Asymmetrical gameplay is a challenge, but is is very cool when it comes together well in a board game. Vast: The Crystal Caverns certainly shoots to accomplish that.
Vast is a dungeon crawler game that has each player assigned to a different role from the valiant knight and the slumbering dragon to the cave itself. Each role has completely different game mechanics and win conditions. For example: The Knight wins by killing the dragon. The Dragon wins by waking up and escaping. The cave wins by collapsing in itself and crushing everyone else inside.
Cool Mini or Not
This is a cooperative game where players take on the role of greek titans who are working to create a sustainable world. There are element cards which help you build nature cards, Nature cards are used to build the planet.
The game looks as simple as it is fast. The entire deck of cards is dealt out to the players. Gameplay involves multiple rounds wherein players while simultaneously play cards trying to complete different phases of creation. The key is that players cannot communicate directly about what they are going to play. This limitation can be circumvented by using a limited resource, but it is a pretty significant part of the challenge.
Ticket to Ride: Rails and Sails
Days of Wonder
Ticket to Ride: Rails and Sails mixes up the traditional TTR formula in two main ways. The first is that it includes a double sided map that includes a world map and a map focused on the Great Lakes region of the United States. The second is that players can also claim routes across land using trains and sea using boats. They even mix things up by including train cards and boat cards that players have to collect to claim their respective routes. This adds a lot of new decisions for players to make.
We haven’t played a bad version of Ticket to Ride yet, so we’re sure this will be a great one to add to the collection.
Beyond Baker Street
This is a Sherlock Holmes themed cooperative deduction game. Players are racing to solve a crime before the legendary Sherlock Holmes can. The gameplay itself is very similar to Hanabi. Players each hold a set of five clues, but they can’t see what they have. They can only see their what their teammates are holding. Each turn players can Assist another detective, Investigate a crime scene, Confirm evidence, Eliminate dead leads, or Pursue new leads. The players win if they can gather enough evidence before Holmes does.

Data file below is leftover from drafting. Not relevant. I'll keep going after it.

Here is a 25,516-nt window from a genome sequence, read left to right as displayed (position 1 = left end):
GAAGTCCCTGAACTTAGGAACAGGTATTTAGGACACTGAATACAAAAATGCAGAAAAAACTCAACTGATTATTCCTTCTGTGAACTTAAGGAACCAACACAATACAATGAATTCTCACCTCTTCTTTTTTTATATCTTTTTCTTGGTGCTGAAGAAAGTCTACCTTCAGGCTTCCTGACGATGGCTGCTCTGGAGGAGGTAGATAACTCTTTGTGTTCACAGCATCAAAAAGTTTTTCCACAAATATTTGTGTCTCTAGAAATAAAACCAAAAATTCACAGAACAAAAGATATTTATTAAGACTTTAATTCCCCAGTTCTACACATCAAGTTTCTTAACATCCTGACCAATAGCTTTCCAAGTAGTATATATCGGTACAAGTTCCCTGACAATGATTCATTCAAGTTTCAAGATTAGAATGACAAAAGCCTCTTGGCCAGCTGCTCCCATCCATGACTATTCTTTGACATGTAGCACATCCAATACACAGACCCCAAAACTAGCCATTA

I’ll admit that I have had some bad experiences with Hanabi, but I am definitely willing to give this one a shot.
Ok. So we all played Battleship when we were kids right? Captain Sonar is a game that pits two teams of players against each other as they each run Submarines that are trying to destroy one another. Each player has a separate role and the battles take place in real time.
This sounds to us like it has the makings of a great game to pull out at game nights and we can’t wait to give it a shot.
Killer Snails: Assassins of the Sea
This is a competitive deck building game that is themed around the idea of farming deadly cone snails. They are deadly creatures, but they can be farmed to harness some of their pieces to help make medicines and other useful products.
Killer Snails was designed in collaboration with the American Museum of Natural History, the National Science Foundation, and the Media Center IFP. There is even a teacher’s guide to using this game to help learn.
Fight for Olympus
Lookout Games/Mayfair Games
Fight for Olympus is a two player competitive card game with strategic elements. The game is based on Greek Mythology so we know our oldest son is hungry for this one.
Players control six spaces on a virtual game board. Three of them are reserved for military action and the other three are for resources and “Power Discs.” Creatures played in the front row deal damage to creatures directly across from them. If there are no creatures to attack then the damage is dealt to the other player directly.
The art on the different cards looks great and the combat mechanics look interesting enough to rocket this game very high on our list.